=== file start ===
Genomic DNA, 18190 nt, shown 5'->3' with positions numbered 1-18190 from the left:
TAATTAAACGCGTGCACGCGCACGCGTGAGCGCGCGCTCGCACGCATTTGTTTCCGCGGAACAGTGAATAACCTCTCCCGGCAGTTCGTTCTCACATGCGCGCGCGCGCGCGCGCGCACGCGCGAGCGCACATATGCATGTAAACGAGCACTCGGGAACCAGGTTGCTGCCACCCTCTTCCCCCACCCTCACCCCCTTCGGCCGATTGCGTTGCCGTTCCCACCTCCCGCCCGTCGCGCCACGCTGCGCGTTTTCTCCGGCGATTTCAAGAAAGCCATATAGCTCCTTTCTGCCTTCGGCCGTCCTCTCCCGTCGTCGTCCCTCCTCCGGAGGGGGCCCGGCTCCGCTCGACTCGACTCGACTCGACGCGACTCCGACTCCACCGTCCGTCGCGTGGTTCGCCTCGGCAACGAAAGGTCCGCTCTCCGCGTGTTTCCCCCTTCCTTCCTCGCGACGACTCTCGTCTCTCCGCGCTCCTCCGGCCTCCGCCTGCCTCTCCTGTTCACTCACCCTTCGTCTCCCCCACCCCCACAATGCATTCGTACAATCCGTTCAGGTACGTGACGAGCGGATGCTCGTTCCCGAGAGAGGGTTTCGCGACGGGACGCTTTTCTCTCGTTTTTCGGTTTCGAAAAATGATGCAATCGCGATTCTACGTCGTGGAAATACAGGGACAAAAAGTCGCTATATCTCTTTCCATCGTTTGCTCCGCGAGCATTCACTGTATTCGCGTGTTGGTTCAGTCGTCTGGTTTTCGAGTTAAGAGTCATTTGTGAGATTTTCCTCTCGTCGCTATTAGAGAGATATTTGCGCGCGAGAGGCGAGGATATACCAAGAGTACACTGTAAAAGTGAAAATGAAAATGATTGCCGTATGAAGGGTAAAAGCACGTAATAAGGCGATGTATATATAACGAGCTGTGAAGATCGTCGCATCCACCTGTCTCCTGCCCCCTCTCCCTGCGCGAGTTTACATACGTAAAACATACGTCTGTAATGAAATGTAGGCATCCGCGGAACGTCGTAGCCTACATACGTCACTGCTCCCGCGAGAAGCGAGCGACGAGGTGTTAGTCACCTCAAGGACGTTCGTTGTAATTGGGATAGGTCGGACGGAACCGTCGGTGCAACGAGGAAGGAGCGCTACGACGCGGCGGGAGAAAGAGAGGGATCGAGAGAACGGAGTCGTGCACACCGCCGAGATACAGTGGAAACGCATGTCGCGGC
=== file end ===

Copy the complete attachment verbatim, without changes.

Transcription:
Genomic DNA, 18190 nt, shown 5'->3' with positions numbered 1-18190 from the left:
TAATTAAACGCGTGCACGCGCACGCGTGAGCGCGCGCTCGCACGCATTTGTTTCCGCGGAACAGTGAATAACCTCTCCCGGCAGTTCGTTCTCACATGCGCGCGCGCGCGCGCGCGCACGCGCGAGCGCACATATGCATGTAAACGAGCACTCGGGAACCAGGTTGCTGCCACCCTCTTCCCCCACCCTCACCCCCTTCGGCCGATTGCGTTGCCGTTCCCACCTCCCGCCCGTCGCGCCACGCTGCGCGTTTTCTCCGGCGATTTCAAGAAAGCCATATAGCTCCTTTCTGCCTTCGGCCGTCCTCTCCCGTCGTCGTCCCTCCTCCGGAGGGGGCCCGGCTCCGCTCGACTCGACTCGACTCGACGCGACTCCGACTCCACCGTCCGTCGCGTGGTTCGCCTCGGCAACGAAAGGTCCGCTCTCCGCGTGTTTCCCCCTTCCTTCCTCGCGACGACTCTCGTCTCTCCGCGCTCCTCCGGCCTCCGCCTGCCTCTCCTGTTCACTCACCCTTCGTCTCCCCCACCCCCACAATGCATTCGTACAATCCGTTCAGGTACGTGACGAGCGGATGCTCGTTCCCGAGAGAGGGTTTCGCGACGGGACGCTTTTCTCTCGTTTTTCGGTTTCGAAAAATGATGCAATCGCGATTCTACGTCGTGGAAATACAGGGACAAAAAGTCGCTATATCTCTTTCCATCGTTTGCTCCGCGAGCATTCACTGTATTCGCGTGTTGGTTCAGTCGTCTGGTTTTCGAGTTAAGAGTCATTTGTGAGATTTTCCTCTCGTCGCTATTAGAGAGATATTTGCGCGCGAGAGGCGAGGATATACCAAGAGTACACTGTAAAAGTGAAAATGAAAATGATTGCCGTATGAAGGGTAAAAGCACGTAATAAGGCGATGTATATATAACGAGCTGTGAAGATCGTCGCATCCACCTGTCTCCTGCCCCCTCTCCCTGCGCGAGTTTACATACGTAAAACATACGTCTGTAATGAAATGTAGGCATCCGCGGAACGTCGTAGCCTACATACGTCACTGCTCCCGCGAGAAGCGAGCGACGAGGTGTTAGTCACCTCAAGGACGTTCGTTGTAATTGGGATAGGTCGGACGGAACCGTCGGTGCAACGAGGAAGGAGCGCTACGACGCGGCGGGAGAAAGAGAGGGATCGAGAGAACGGAGTCGTGCACACCGCCGAGATACAGTGGAAACGCATGTCGCGGC